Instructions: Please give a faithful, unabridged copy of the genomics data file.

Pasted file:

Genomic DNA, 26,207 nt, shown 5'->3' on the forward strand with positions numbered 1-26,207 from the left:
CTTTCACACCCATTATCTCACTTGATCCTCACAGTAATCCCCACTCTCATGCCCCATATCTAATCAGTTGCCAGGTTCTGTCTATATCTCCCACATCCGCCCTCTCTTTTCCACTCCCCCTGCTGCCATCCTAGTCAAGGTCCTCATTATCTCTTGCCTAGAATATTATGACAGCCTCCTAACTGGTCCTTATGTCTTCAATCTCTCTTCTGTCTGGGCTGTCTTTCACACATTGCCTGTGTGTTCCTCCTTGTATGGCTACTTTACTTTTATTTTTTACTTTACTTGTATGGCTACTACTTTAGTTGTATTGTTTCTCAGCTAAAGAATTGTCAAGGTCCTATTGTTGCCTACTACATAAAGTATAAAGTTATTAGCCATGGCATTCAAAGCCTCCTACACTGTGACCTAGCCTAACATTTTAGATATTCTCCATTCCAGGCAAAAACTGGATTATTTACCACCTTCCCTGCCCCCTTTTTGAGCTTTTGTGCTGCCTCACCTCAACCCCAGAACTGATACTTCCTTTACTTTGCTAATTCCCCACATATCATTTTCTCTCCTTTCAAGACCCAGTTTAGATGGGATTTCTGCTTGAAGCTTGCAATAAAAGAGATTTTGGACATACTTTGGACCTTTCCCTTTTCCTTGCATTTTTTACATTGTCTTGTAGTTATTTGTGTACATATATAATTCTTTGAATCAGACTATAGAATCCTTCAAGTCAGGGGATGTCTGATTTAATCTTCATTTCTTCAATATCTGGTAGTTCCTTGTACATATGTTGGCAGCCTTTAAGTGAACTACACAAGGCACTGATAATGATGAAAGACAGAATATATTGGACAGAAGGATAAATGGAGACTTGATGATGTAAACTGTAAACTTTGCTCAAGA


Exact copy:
Genomic DNA, 26,207 nt, shown 5'->3' on the forward strand with positions numbered 1-26,207 from the left:
CTTTCACACCCATTATCTCACTTGATCCTCACAGTAATCCCCACTCTCATGCCCCATATCTAATCAGTTGCCAGGTTCTGTCTATATCTCCCACATCCGCCCTCTCTTTTCCACTCCCCCTGCTGCCATCCTAGTCAAGGTCCTCATTATCTCTTGCCTAGAATATTATGACAGCCTCCTAACTGGTCCTTATGTCTTCAATCTCTCTTCTGTCTGGGCTGTCTTTCACACATTGCCTGTGTGTTCCTCCTTGTATGGCTACTTTACTTTTATTTTTTACTTTACTTGTATGGCTACTACTTTAGTTGTATTGTTTCTCAGCTAAAGAATTGTCAAGGTCCTATTGTTGCCTACTACATAAAGTATAAAGTTATTAGCCATGGCATTCAAAGCCTCCTACACTGTGACCTAGCCTAACATTTTAGATATTCTCCATTCCAGGCAAAAACTGGATTATTTACCACCTTCCCTGCCCCCTTTTTGAGCTTTTGTGCTGCCTCACCTCAACCCCAGAACTGATACTTCCTTTACTTTGCTAATTCCCCACATATCATTTTCTCTCCTTTCAAGACCCAGTTTAGATGGGATTTCTGCTTGAAGCTTGCAATAAAAGAGATTTTGGACATACTTTGGACCTTTCCCTTTTCCTTGCATTTTTTACATTGTCTTGTAGTTATTTGTGTACATATATAATTCTTTGAATCAGACTATAGAATCCTTCAAGTCAGGGGATGTCTGATTTAATCTTCATTTCTTCAATATCTGGTAGTTCCTTGTACATATGTTGGCAGCCTTTAAGTGAACTACACAAGGCACTGATAATGATGAAAGACAGAATATATTGGACAGAAGGATAAATGGAGACTTGATGATGTAAACTGTAAACTTTGCTCAAGA